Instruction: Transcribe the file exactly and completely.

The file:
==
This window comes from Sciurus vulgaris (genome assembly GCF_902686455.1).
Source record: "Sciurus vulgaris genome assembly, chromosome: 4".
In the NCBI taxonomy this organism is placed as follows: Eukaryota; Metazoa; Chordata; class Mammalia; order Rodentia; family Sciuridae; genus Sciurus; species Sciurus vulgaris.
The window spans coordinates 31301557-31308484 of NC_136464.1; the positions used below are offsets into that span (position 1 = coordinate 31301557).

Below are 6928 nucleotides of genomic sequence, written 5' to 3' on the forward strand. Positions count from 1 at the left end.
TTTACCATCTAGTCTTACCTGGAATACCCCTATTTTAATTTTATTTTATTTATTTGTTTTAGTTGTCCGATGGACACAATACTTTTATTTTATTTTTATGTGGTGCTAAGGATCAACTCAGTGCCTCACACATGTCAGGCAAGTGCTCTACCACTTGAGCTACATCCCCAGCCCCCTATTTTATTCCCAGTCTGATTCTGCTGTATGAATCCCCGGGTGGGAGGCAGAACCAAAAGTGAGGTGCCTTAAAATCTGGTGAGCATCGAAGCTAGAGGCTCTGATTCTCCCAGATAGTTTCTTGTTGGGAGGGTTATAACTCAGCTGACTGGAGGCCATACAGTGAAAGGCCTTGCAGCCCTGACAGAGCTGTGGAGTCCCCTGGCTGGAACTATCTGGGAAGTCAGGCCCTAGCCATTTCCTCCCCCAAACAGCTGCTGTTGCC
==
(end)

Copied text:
This window comes from Sciurus vulgaris (genome assembly GCF_902686455.1).
Source record: "Sciurus vulgaris genome assembly, chromosome: 4".
In the NCBI taxonomy this organism is placed as follows: Eukaryota; Metazoa; Chordata; class Mammalia; order Rodentia; family Sciuridae; genus Sciurus; species Sciurus vulgaris.
The window spans coordinates 31301557-31308484 of NC_136464.1; the positions used below are offsets into that span (position 1 = coordinate 31301557).

Below are 6928 nucleotides of genomic sequence, written 5' to 3' on the forward strand. Positions count from 1 at the left end.
TTTACCATCTAGTCTTACCTGGAATACCCCTATTTTAATTTTATTTTATTTATTTGTTTTAGTTGTCCGATGGACACAATACTTTTATTTTATTTTTATGTGGTGCTAAGGATCAACTCAGTGCCTCACACATGTCAGGCAAGTGCTCTACCACTTGAGCTACATCCCCAGCCCCCTATTTTATTCCCAGTCTGATTCTGCTGTATGAATCCCCGGGTGGGAGGCAGAACCAAAAGTGAGGTGCCTTAAAATCTGGTGAGCATCGAAGCTAGAGGCTCTGATTCTCCCAGATAGTTTCTTGTTGGGAGGGTTATAACTCAGCTGACTGGAGGCCATACAGTGAAAGGCCTTGCAGCCCTGACAGAGCTGTGGAGTCCCCTGGCTGGAACTATCTGGGAAGTCAGGCCCTAGCCATTTCCTCCCCCAAACAGCTGCTGTTGCC